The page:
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Don't Breathe 2

The sequel to the entertaining original is discouragingly uninspired

Despite many expensive films being the flagship franchises that most Hollywood studios want, it’s the horror genre that has delivered the most consistent and exhausting film series throughout history. We’ve had seven Nightmare on Elm Street films, nine Saw films, and ten of each Halloween and Friday the 13th films. The cheap budgets allow for the films to turn an easy profit with a modest audience turn-up. Thus, when there is an original horror film with a moderate success, you can bet studios will milk it until it crumbles in their hands.

Don’t Breathe 2 (2021) is the sequel to Don’t Breathe (2016), which had a lethal blind man Norman (Stephen Lang) murder the burglars that break into his home. While the first film purported Norman as an antagonist, he turns into a hero in this second film. Eight years after the first film takes place, Norman has a young daughter, Phoenix (Madelyn Grace), who he protects obsessively. However, when organ traffickers get a glimpse of the young Phoenix, they decide to break into her and Norman’s house to kidnap her, without realizing the dangerous man they are provoking.

Don’t Breathe was a tight and original thriller, which took the home invasion concept and turned it around so that viewers rooted for the thieves instead. With the added gimmick of a blind killer, this made for a refreshing and entertaining flick. However, Don’t Breathe 2 seems to forget about the aspects that made the first film stand out. Norman is now our hero, making this a simple home invasion film, and the gimmickry of a blind man using his disability as an advantage is poorly and barely utilized this time around.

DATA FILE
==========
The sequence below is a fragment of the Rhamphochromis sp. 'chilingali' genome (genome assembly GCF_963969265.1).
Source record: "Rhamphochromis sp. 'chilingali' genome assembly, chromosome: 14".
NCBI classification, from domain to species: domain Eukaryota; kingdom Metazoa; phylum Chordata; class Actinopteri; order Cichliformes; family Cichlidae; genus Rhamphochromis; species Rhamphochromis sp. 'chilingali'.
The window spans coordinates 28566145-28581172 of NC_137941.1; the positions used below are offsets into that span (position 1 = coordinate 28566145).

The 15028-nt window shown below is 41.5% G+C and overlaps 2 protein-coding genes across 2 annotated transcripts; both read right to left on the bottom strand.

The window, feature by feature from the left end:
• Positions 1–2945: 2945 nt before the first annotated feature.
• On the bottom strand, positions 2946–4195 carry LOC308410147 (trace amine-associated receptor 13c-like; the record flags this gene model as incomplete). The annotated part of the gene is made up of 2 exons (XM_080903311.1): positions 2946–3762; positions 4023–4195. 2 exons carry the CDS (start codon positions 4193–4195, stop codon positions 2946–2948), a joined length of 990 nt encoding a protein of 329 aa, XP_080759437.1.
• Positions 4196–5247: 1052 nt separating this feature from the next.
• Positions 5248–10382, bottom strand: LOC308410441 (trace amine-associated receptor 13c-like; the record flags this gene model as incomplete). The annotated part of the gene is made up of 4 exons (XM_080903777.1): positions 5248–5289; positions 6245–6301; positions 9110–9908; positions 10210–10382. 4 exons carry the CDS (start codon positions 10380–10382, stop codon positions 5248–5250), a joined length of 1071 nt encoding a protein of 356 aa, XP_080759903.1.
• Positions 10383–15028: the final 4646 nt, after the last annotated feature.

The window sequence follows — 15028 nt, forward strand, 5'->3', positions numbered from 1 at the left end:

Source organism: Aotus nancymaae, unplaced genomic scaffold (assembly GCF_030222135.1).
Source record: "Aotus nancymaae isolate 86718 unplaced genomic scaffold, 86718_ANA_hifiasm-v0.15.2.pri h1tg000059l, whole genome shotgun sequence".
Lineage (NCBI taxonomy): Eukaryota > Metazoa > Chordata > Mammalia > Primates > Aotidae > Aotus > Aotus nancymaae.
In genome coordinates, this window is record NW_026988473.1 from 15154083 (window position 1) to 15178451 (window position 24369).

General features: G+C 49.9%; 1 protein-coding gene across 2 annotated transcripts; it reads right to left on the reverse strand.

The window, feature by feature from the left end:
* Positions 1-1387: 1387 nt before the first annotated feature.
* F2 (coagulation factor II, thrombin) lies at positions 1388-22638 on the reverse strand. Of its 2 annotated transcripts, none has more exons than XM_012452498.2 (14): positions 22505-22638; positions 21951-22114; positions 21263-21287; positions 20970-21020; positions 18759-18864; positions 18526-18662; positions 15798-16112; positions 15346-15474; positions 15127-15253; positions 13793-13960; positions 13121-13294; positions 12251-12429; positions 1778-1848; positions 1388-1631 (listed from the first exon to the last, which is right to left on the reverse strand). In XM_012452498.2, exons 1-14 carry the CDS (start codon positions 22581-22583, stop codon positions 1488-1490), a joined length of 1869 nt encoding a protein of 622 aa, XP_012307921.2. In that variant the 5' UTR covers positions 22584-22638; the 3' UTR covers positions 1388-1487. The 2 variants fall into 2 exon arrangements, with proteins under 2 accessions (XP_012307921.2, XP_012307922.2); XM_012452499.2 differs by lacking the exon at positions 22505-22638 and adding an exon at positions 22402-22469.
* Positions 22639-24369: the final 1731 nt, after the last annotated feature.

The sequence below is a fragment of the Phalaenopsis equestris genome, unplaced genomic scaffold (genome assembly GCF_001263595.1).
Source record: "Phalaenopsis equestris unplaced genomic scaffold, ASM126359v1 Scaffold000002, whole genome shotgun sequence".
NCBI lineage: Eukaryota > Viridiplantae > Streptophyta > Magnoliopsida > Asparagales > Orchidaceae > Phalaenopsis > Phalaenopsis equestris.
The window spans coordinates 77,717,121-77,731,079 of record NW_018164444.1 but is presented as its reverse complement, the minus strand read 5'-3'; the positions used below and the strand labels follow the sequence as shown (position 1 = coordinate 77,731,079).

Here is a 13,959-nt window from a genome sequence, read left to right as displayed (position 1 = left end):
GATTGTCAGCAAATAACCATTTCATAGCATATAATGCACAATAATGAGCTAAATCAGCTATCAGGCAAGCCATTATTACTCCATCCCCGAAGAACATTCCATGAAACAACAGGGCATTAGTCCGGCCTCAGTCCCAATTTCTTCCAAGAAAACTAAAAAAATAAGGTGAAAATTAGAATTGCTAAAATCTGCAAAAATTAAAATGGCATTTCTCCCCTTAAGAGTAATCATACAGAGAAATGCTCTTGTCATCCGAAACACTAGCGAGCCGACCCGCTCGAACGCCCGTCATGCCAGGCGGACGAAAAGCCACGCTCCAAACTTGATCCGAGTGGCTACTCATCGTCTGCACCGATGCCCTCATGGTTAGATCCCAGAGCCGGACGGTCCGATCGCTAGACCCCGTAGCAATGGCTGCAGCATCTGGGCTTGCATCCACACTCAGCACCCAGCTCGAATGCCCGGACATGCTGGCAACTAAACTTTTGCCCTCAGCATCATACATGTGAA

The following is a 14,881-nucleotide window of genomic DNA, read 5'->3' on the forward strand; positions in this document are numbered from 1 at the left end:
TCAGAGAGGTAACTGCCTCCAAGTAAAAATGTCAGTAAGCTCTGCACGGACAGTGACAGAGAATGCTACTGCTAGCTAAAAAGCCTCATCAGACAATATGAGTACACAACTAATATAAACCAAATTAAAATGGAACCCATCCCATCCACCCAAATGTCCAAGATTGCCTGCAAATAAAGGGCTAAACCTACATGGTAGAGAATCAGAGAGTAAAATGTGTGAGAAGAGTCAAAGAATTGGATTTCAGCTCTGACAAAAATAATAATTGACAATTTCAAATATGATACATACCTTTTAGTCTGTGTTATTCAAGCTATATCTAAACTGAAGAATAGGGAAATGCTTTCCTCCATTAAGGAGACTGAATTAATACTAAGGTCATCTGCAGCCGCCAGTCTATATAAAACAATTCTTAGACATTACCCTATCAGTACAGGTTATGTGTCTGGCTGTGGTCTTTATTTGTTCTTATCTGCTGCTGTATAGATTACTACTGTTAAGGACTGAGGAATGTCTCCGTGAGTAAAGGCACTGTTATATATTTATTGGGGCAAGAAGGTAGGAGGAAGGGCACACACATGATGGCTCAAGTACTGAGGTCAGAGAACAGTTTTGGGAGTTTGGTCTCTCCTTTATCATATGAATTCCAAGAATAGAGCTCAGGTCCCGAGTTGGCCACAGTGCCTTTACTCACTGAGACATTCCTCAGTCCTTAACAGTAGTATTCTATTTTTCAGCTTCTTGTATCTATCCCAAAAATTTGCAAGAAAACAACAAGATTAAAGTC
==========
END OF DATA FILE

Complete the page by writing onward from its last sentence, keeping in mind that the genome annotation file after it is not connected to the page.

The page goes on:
Fede Alvarez directed the first film and was able to use a patient and methodical manner in order to create tension and thrills. Alvarez’s producer and co-screenwriter from the first film, Rodo Sayagues, takes over the director’s chair and his lack of directing experience is noticeable. Sayagues has an impatience when creating moments of tension, so that he quickly resolves situations and has the film move at a breakneck pace. This doesn’t allow the story to (ironically) breathe, so that character development is abandoned for expediency. This causes the film to fracture in two, the conflict of the home invasion is solved half-way through, and the supposed plot-twist you would expect at the end of the film is dropped there without the slightest care. This specifically makes the latter half of the film seem incongruous to the rest, going for worldbuilding and a supposed emotional payoff that the narrative hadn’t earned.

Sayagues does have an encouraging eye for visual aesthetic, though, with a red smoke scene near the end proving particularly eye-catching, and some creative (if slightly sloppy) tracking shots around the house when the kidnappers first break in. Sayagues also carries the great sound design from the first film here, allowing us to appreciate the detailed creaks of floorboards or sighs of a character that are likely to give them away to Norman. Sayagues has a strong cast in hand, with child actor Grace proving to be satisfactorily up to the task, and the always great Lange giving it his 100%.

Don’t Breathe 2 is a rather unnecessary sequel to a strong original film. Sayagues, taking over the directorial duties, isn’t able to spin much out of the scant material and you can almost see as the script desperately tries to come up with new ideas to lengthen the runtime and qualify this as a feature length film. Sadly, if the low budget of this film allows it to be profitable, we may just have many more of these sequels to go.



About Young Critic

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I've been writing on different version of this website since February of 2013. I originally founded the website in a film-buff phase in high school, but it has since continued through college and into my adult life. Young Critic may be getting older, but the love and passion for film is forever young. 

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